Elizabeth Hewitt

Elizabeth Hewitt is a freelance journalist based in the Netherlands. She's interested in how policy-making impacts lives, and likes to write about local solutions to big problems.

How Farmers Are Preparing for a Saltier Future

3 min read

As salinity affects more cultivated land due to climate change, researchers and growers are turning to salt-tolerant crops.

A Ranch, Rewilded: The Transformation of California’s Next State Park

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Floodplain restoration is one key way to make the Central Valley more resilient as climate change intensifies both flooding and drought.

An Overdose Antidote Goes Viral

3 min read

Naloxone, the pocket-sized drug that can save the life of someone overdosing on opioids, is within arm’s reach in bars, libraries and vending machines.

A Tradition That Keeps Christmas Trees Alive

4 min read

When a family rents a tree in a pot, they can welcome the same live evergreen into their home year after year — no chopping required.

How Tiny Wetlands in the Midwest Are Combating the Gulf of Mexico’s ‘Dead Zone’

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Small, constructed wetlands on farms keep excess nutrients out of waterways — and the impacts can go a long way.

A ‘Tape Recorder for the Planet’: What Natural History Museums Bring to the Climate Fight

6 min read

Behind the scenes, their vast collections can help us better understand the past, present and future of our planet.

For Indigenous Peoples With Deep Ties to the Land, Climate Change Is Personal

9 min read

“Indigenous worldviews look at the land as an extension of the self, so can you argue that land is body?”

How Farmers Used California’s Floods to Revive Underground Aquifers

2 min read

Farms designed to recharge groundwater are answering the state’s existential question: How do you make sure devastating rainfall doesn’t go to waste?

To Restore Watersheds, Think Like a Beaver

6 min read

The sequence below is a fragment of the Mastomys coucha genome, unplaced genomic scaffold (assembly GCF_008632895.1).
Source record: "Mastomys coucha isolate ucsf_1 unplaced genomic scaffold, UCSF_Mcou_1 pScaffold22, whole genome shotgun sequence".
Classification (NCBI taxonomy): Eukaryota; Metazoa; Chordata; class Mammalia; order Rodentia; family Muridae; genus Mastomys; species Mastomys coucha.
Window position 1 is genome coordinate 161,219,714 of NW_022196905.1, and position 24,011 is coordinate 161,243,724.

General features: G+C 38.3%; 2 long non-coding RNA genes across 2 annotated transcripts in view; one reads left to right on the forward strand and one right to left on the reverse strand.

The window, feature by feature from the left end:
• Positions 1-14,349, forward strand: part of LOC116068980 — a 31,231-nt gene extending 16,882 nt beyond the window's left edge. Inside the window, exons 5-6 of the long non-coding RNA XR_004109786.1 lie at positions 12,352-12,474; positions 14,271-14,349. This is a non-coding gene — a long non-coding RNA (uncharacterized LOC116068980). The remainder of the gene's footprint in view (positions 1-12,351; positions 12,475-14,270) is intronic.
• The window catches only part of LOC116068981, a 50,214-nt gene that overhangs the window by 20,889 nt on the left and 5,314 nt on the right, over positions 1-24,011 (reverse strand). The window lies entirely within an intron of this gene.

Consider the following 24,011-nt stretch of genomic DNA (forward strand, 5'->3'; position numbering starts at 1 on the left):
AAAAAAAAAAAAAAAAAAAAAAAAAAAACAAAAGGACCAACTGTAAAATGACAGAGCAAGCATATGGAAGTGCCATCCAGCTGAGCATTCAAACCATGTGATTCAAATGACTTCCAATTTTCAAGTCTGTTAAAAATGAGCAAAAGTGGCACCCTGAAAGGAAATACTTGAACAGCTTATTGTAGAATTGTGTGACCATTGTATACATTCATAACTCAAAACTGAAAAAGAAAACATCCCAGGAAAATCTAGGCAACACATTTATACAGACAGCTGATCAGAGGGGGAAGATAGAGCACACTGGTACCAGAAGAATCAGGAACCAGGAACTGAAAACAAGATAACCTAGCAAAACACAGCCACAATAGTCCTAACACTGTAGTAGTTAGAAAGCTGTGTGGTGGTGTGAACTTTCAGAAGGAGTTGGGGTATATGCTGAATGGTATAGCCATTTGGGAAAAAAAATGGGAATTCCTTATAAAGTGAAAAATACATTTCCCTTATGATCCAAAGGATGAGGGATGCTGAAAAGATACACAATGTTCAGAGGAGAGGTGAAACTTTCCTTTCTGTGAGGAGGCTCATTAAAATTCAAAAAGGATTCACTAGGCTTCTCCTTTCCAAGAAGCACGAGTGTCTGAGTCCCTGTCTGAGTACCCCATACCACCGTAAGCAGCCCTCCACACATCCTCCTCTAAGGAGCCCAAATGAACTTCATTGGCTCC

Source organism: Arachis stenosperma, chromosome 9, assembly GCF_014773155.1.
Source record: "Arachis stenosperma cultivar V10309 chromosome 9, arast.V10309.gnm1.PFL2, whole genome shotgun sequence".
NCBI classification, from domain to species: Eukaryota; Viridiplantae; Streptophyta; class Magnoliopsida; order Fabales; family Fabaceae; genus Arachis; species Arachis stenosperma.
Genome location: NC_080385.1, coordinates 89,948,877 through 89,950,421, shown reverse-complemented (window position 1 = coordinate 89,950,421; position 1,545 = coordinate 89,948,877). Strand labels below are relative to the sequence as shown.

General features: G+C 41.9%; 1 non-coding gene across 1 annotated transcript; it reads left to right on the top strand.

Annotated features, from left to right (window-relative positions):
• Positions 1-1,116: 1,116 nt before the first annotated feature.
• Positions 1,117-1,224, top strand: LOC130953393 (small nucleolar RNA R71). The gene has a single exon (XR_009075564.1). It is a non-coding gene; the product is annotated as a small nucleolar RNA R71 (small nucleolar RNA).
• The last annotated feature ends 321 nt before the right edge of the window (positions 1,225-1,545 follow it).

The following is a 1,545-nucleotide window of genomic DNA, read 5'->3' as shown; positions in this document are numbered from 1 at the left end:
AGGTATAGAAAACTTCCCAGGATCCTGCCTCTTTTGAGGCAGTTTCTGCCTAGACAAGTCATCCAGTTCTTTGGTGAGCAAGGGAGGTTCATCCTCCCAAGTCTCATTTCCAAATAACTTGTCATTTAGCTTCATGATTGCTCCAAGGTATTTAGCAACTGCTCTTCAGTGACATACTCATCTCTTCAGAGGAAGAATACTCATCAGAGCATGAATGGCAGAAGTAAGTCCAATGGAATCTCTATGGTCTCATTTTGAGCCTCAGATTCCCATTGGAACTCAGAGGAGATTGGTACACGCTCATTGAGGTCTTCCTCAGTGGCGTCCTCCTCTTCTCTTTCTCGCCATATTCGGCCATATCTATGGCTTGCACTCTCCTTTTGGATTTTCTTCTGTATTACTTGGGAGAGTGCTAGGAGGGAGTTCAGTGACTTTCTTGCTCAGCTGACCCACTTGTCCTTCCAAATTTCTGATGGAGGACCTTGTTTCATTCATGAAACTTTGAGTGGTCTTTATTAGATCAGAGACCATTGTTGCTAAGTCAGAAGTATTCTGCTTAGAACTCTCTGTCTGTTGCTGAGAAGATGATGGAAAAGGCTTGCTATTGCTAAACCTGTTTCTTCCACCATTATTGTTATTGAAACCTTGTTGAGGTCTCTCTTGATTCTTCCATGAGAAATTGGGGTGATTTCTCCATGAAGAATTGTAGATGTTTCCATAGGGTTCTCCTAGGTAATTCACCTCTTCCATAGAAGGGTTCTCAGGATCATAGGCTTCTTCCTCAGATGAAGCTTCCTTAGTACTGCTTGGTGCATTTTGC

People are building beaver-inspired obstructions along waterways to make the surrounding landscape messier and more complex. That’s a good thing.

Fortified with Coconuts, ‘Living’ Shorelines Are Stopping Coastal Erosion

6 min read

From New Jersey to Texas, a nature-nurturing alternative to concrete sea walls is protecting America’s coastline.

The Flashlight-Wielding, Frog-Taxiing Guardians of Spring’s ‘Big Night’

6 min read

Once a year, as amphibians scramble across America’s roads to spawn, a devoted army of volunteers emerges to shepherd them pond-ward unscathed.

Is There Anything ‘Solar Meadows’ Can’t Do?

4 min read

Nourishing pollinators. Recharging groundwater. Preventing erosion. Sequestering carbon. Solar farms, once devoid of life, have become ecological superheroes.

Museums Are Improving Life for People With Dementia

6 min read

Custom-designed museum programs are alleviating depression, fostering connection and even lowering cortisol levels in people with dementia.

The Wollemi Pine’s Survival Proves We Can Save More Trees

5 min read

Decades ago, there were only 48 mature Wollemi pines left in the world. Then home gardeners stepped in.

By Adding Timber to Old Buildings, Stockholm Is Expanding Sustainably

5 min read

Architects are using lightweight wood to add on to existing buildings, preserving what’s already there and preventing wasteful demolitions.

How a Country Embraced the River It Feared

7 min read

After years of fighting floods on the Waal River, the Netherlands decided to let the water in — and turn a looming threat into a natural asset.

The Nature Lover’s App That Became a Catalog of Earth’s Biodiversity

5 min read

In the millions of posts on iNaturalist, users are unearthing new species, tracking invasive insects and making incredible discoveries. Scientists are taking note.

In Holland People With Dementia Can Work on a Farm

6 min read

On Dutch ‘care farms’ aging folks tend to livestock, harvest vegetables and make their own decisions.

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